President Donald Trump vowed Tuesday to help hard-hit American farmers caught in the middle of the escalating trade war between Washington and Beijing.
China on Monday hit back against the United States, announcing it will sharply increase duties on thousands of US agricultural and manufactured goods to retaliate against Trump's decision last week to more than double the punitive duties on hundreds of billions of dollars in Chinese merchandise.
"Our great Patriot Farmers will be one of the biggest beneficiaries of what is happening now," Trump said on Twitter.
"Hopefully China will do us the honor of continuing to buy our great farm product, the best, but if not your Country will be making up the difference based on a very high China buy." Since last year, the trade war has gutted US farm exports to China and weighed on both countries' manufacturing sectors.
The Trump administration last year offered $12 billion in compensation to American farmers and has vowed to do more, using the revenues from the new tariffs -- which he incorrectly claims is paid by China rather than US importers.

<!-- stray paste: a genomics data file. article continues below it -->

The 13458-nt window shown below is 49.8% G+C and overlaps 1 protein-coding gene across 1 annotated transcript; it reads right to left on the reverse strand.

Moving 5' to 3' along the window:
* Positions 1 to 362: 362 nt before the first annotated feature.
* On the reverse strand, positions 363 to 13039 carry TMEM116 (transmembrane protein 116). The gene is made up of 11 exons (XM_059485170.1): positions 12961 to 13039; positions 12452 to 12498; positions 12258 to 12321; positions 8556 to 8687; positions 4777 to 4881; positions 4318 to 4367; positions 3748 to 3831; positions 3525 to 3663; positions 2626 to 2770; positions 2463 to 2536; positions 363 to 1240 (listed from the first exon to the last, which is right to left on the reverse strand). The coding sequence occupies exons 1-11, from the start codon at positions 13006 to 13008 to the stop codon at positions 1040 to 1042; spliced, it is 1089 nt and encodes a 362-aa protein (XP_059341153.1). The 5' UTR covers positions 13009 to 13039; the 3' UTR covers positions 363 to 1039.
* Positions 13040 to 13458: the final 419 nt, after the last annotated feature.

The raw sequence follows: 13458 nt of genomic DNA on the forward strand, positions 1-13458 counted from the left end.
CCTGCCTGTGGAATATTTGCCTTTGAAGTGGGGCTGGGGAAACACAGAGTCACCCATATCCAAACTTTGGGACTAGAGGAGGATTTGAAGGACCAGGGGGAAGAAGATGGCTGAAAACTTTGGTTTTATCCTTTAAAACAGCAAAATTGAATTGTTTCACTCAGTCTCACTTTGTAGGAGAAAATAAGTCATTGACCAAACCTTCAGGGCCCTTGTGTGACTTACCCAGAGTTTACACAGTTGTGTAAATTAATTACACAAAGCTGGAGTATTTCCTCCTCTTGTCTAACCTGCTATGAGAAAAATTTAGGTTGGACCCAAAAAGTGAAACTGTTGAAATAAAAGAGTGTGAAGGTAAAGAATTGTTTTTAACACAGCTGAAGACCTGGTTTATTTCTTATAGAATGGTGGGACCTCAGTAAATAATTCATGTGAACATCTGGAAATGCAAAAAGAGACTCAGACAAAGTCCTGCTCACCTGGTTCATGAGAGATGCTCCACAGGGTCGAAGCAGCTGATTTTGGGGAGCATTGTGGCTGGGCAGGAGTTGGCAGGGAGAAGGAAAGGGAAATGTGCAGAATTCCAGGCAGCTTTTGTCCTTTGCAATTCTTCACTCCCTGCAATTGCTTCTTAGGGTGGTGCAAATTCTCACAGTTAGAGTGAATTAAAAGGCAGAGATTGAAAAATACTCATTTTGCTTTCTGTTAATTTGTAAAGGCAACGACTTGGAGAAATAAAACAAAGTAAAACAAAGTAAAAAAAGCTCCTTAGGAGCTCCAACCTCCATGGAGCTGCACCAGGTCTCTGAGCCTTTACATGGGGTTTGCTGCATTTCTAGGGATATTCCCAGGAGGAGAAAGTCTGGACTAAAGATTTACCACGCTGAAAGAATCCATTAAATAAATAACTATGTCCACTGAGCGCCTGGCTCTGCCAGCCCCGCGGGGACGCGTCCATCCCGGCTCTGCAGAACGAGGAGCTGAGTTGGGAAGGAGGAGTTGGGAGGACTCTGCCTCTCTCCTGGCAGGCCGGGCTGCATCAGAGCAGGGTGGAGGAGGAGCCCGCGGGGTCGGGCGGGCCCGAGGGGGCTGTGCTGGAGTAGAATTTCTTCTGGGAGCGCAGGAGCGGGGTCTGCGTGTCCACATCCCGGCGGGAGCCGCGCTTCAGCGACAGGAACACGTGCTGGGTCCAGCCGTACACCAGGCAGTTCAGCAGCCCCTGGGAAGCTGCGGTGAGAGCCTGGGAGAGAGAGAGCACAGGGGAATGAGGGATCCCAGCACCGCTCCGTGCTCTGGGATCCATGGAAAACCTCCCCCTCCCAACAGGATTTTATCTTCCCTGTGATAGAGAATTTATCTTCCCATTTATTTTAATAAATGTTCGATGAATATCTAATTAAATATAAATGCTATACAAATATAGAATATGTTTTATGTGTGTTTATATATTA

"This money will come from the massive Tariffs being paid to the United States for allowing China, and others, to do business with us. The Farmers have been 'forgotten' for many years. Their time is now!" Trump launched the trade war last year to extract profound economic reforms from Beijing and reduce the US trade deficit.
He accused China of seeking to dominant global industries through massive state subsidies and theft of American technology -- in violation of its commitments upon joining the World Trade Organization in 2001.
The United States and China have so far exchanged tariffs on more than $360 billion in two-way trade.
Trump also is considering extending tariffs to virtually everything American companies import from China, which economists warn would spill over into the global economy and US industries say would be catastrophic.
The US Trade Representative office announced the start of a process to impose new duties on another $300 billion worth of Chinese merchandise, with a hearing scheduled for June 17.
Trump said Monday he had not decided whether he would ultimately impose those levies.
(This story has not been edited by Business Standard staff and is auto-generated from a syndicated feed.)